The first edition of Understanding Wood was published in 1980 and has since sold more than 130,000 copies. It is widely held as a definitive reference work and the cornerstone of every woodworker's library. Now, Bruce Hoadley's comprehensive guide to wood technology has been revised and updated in this 20th-anniversary edition of a classic.
New information on composite materials, adhesives, and finishes brings this book into the 21st century, while more than 300 photographs bring important visual information to life. This edition covers the nature of wood and its properties, the basics of wood technology, and the woodworker's raw materials. Understanding Wood was written for woodworkers by a scientist with a love of woodworking. It will be sought after by craftsmen and collectors alike.
From Library Journal
Wood is a complex, dynamic material that can only be used successfully if the craftsperson understands it. It reacts to changes in humidity, and the various species have widely different working and structural properties (in addition to their many colors and textures). Both Hoadley and Peters do a good job of helping readers understand the factors that must be considered when using wood and products such as plywood. A frequent writer on home improvement topics, Peters offers a colorful book geared toward hobbyist woodworkers. He covers the process of making lumber from start to finish, including how trees grow, their structure, common ways of milling and drying lumber, grading, and possible defects found in wood. One section shows wood samples (both finished and plain) and describes their basic working characteristics. This particularly attractive book is filled with colorful photographs and illustrations and includes both a glossary and an excellent appendix showing the hazards posed by the sawdust of specific wood species. Hoadley, a professor of wood science and technology, has revised his classic title for its 20th anniversary. While the original is still great, the new title incorporates the latest technologies in adhesives, finishes, and wood products. Color photographs are a welcome addition as the original edition's photos were drab and unappealing. Hoadley covers much of the material that Peters does but in far greater depth. While this complexity may intimidate beginners, it is just what advanced users and professionals need. For example, Hoadley's wood identification section consists of macrophotographs of wood samples magnified ten times so that the correct species can be determined from the pattern of wood cells. This title also includes an in-depth glossary, bibliography, and index. Hoadley's work is an improvement of a classic while Peters's is good enough that it will likely stand the test of time as well. The difference is in complexity, not quality. General public library collections will get more use from Peters's title, while in-depth public and academic libraries will want Hoadley. Jonathan Hershey, Akron-Summit Cty. P.L., OH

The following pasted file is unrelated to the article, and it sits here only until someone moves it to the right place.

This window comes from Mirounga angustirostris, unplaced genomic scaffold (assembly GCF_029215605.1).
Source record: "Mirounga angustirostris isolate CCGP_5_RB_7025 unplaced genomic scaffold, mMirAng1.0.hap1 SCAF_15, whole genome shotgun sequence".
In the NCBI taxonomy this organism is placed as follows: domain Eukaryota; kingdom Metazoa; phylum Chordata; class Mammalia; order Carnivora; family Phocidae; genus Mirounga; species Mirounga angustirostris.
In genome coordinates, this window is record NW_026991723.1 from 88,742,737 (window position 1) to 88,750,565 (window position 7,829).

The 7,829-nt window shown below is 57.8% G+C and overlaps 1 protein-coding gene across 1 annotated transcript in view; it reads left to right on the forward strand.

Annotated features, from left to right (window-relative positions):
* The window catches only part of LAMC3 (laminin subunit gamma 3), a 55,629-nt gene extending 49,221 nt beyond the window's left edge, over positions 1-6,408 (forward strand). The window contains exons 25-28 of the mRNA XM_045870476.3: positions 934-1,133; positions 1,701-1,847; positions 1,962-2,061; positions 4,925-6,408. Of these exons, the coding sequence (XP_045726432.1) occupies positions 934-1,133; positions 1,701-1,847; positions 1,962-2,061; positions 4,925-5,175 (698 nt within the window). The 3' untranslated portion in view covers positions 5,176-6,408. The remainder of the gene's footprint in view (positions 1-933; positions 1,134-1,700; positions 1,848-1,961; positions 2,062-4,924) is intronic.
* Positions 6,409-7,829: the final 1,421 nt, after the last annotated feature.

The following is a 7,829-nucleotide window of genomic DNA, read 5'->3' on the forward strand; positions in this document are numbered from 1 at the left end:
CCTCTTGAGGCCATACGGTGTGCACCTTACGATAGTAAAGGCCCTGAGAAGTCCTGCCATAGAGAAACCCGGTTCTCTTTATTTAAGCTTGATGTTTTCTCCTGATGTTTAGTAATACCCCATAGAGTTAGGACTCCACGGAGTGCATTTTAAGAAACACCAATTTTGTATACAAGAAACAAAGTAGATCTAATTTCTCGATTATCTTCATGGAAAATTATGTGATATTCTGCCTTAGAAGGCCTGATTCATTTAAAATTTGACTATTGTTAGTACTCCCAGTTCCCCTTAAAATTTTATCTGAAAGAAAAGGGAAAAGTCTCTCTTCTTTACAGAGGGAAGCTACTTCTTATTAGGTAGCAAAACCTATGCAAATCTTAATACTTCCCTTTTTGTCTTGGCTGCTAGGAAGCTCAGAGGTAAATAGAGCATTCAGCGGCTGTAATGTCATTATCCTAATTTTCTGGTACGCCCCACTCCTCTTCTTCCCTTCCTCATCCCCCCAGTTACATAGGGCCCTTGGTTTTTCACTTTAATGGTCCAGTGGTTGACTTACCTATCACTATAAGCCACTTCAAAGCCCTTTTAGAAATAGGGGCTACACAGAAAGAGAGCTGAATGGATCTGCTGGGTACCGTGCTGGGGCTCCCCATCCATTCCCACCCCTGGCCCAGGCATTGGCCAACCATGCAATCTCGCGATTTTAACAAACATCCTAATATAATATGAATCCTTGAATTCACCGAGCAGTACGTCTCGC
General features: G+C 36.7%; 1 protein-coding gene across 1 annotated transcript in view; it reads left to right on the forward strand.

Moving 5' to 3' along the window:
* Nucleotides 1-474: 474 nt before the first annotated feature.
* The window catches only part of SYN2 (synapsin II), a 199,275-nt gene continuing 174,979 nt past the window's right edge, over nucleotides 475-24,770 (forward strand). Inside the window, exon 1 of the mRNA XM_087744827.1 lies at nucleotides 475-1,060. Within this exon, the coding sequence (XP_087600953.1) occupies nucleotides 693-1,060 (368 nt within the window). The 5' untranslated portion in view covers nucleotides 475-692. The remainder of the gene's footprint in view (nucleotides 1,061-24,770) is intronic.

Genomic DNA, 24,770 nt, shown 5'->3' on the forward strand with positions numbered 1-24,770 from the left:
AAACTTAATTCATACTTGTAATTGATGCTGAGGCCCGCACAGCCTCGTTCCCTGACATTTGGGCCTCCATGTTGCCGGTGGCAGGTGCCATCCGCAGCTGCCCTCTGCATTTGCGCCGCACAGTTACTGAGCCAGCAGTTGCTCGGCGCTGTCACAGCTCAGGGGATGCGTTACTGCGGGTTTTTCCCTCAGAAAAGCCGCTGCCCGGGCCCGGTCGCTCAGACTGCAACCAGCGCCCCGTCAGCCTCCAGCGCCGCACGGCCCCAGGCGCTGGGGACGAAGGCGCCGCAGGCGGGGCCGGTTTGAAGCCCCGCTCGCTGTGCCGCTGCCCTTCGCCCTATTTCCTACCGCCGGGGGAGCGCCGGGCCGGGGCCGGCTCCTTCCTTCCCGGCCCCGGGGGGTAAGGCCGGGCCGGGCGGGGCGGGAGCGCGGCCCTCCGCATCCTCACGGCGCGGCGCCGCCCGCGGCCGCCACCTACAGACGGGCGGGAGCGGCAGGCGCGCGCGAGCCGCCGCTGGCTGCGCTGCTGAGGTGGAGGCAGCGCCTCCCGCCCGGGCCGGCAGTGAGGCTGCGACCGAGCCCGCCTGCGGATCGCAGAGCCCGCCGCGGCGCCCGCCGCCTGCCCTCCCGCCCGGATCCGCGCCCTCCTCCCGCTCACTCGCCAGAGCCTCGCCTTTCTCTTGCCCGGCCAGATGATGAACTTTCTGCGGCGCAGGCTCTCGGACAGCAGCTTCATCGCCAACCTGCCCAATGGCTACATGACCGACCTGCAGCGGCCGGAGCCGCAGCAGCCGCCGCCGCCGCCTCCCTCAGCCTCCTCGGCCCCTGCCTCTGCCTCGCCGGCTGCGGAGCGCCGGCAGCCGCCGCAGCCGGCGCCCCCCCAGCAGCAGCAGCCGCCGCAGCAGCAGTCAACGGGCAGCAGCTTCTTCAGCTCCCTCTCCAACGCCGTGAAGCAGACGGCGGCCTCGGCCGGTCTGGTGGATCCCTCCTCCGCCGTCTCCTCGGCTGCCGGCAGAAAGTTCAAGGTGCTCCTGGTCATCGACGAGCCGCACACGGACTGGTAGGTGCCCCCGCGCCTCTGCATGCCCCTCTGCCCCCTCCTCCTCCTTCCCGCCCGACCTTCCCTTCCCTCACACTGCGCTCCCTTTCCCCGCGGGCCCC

Copyright 2000 Reed Business Information, Inc.
About the Author
R. Bruce Hoadley has a degree in forestry from the University of Connecticut and a doctorate in wood technology from Yale. He is a former professor of wood science and technology at the University of Massachusetts at Amherst. He frequently consults for museums and acts as an expert witness at trials. He is also the author of Understanding Wood (The Taunton Press, 1980, 2000) and Identifying Wood (The Taunton Press, 1990).
- Publisher : The Taunton Press; 1st edition (October 1, 2000)
- Language : English
- Hardcover : 288 pages
- ISBN-10 : 1561583588
- ISBN-13 : 978-1561583584
- Item Weight : 2.6 pounds
- Dimensions : 8.5 x 1.3 x 10.88 inches